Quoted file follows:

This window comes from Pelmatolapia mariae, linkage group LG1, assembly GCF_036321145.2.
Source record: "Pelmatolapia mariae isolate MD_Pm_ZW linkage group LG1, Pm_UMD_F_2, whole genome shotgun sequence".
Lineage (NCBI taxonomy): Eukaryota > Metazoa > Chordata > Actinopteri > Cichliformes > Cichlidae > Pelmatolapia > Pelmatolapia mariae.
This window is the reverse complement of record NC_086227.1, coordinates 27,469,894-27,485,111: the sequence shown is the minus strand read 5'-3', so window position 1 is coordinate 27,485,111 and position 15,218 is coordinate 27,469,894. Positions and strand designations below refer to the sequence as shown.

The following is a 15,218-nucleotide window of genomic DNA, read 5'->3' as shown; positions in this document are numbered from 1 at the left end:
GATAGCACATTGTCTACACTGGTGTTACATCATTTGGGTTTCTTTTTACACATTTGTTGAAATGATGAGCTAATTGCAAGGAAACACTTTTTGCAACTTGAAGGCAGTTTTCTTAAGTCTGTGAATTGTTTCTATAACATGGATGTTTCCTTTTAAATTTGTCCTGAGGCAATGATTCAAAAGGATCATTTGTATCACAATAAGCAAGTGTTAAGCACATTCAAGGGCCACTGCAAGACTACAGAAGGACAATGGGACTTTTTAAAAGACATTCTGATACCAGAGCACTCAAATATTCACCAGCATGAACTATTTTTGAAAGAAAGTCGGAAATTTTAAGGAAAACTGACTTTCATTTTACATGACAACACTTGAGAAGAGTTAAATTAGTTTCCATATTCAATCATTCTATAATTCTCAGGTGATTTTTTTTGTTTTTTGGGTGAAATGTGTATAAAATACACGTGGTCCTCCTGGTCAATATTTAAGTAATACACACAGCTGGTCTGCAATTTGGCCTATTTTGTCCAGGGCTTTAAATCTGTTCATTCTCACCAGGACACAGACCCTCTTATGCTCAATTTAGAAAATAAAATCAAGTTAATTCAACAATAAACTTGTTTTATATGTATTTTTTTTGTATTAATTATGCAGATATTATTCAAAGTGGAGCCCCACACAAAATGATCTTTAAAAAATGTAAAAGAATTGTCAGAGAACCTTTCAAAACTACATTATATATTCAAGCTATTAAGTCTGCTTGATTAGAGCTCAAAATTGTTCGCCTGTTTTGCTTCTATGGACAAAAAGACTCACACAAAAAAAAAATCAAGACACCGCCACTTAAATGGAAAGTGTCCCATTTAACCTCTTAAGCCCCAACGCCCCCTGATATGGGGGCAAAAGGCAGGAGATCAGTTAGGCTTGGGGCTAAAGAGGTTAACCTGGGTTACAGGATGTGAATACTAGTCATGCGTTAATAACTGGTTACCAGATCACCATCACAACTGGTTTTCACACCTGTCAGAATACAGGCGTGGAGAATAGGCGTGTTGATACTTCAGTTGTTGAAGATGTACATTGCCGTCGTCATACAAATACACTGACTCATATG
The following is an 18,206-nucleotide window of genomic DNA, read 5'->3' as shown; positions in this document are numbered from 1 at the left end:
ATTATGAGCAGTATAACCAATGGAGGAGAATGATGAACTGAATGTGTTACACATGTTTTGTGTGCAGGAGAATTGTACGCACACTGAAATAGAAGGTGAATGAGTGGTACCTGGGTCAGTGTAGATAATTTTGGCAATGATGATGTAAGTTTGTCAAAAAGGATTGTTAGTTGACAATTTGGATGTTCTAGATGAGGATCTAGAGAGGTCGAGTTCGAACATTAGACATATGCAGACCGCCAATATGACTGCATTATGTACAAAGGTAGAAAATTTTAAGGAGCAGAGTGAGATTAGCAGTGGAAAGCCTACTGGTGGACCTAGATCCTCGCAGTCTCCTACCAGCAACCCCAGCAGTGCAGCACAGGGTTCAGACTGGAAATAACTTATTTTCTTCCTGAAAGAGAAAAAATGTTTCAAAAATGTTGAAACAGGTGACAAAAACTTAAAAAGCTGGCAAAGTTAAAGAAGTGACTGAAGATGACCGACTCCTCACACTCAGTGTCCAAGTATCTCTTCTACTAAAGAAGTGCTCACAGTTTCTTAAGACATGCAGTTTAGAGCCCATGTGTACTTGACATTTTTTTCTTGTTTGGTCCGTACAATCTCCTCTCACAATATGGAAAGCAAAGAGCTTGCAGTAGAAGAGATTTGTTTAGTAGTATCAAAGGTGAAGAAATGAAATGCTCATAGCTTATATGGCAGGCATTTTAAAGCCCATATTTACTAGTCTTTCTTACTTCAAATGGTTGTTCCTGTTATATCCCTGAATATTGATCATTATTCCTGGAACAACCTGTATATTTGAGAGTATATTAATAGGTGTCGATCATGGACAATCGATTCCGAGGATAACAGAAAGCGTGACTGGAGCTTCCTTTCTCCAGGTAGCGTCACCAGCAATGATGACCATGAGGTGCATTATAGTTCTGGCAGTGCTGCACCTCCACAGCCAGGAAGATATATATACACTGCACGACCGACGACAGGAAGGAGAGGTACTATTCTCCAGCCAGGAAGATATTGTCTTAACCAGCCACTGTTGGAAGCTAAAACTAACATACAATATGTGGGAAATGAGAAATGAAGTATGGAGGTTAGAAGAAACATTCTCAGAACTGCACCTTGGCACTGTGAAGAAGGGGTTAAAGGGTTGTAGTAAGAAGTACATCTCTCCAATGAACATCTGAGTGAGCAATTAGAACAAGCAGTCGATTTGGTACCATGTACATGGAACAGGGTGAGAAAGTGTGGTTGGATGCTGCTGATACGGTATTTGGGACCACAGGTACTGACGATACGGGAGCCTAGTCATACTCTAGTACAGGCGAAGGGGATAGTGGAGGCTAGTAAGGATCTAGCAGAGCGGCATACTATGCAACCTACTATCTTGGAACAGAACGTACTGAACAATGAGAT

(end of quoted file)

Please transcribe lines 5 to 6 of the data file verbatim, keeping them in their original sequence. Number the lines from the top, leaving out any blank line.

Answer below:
The following is a 15,218-nucleotide window of genomic DNA, read 5'->3' as shown; positions in this document are numbered from 1 at the left end:
GATAGCACATTGTCTACACTGGTGTTACATCATTTGGGTTTCTTTTTACACATTTGTTGAAATGATGAGCTAATTGCAAGGAAACACTTTTTGCAACTTGAAGGCAGTTTTCTTAAGTCTGTGAATTGTTTCTATAACATGGATGTTTCCTTTTAAATTTGTCCTGAGGCAATGATTCAAAAGGATCATTTGTATCACAATAAGCAAGTGTTAAGCACATTCAAGGGCCACTGCAAGACTACAGAAGGACAATGGGACTTTTTAAAAGACATTCTGATACCAGAGCACTCAAATATTCACCAGCATGAACTATTTTTGAAAGAAAGTCGGAAATTTTAAGGAAAACTGACTTTCATTTTACATGACAACACTTGAGAAGAGTTAAATTAGTTTCCATATTCAATCATTCTATAATTCTCAGGTGATTTTTTTTGTTTTTTGGGTGAAATGTGTATAAAATACACGTGGTCCTCCTGGTCAATATTTAAGTAATACACACAGCTGGTCTGCAATTTGGCCTATTTTGTCCAGGGCTTTAAATCTGTTCATTCTCACCAGGACACAGACCCTCTTATGCTCAATTTAGAAAATAAAATCAAGTTAATTCAACAATAAACTTGTTTTATATGTATTTTTTTTGTATTAATTATGCAGATATTATTCAAAGTGGAGCCCCACACAAAATGATCTTTAAAAAATGTAAAAGAATTGTCAGAGAACCTTTCAAAACTACATTATATATTCAAGCTATTAAGTCTGCTTGATTAGAGCTCAAAATTGTTCGCCTGTTTTGCTTCTATGGACAAAAAGACTCACACAAAAAAAAAATCAAGACACCGCCACTTAAATGGAAAGTGTCCCATTTAACCTCTTAAGCCCCAACGCCCCCTGATATGGGGGCAAAAGGCAGGAGATCAGTTAGGCTTGGGGCTAAAGAGGTTAACCTGGGTTACAGGATGTGAATACTAGTCATGCGTTAATAACTGGTTACCAGATCACCATCACAACTGGTTTTCACACCTGTCAGAATACAGGCGTGGAGAATAGGCGTGTTGATACTTCAGTTGTTGAAGATGTACATTGCCGTCGTCATACAAATACACTGACTCATATG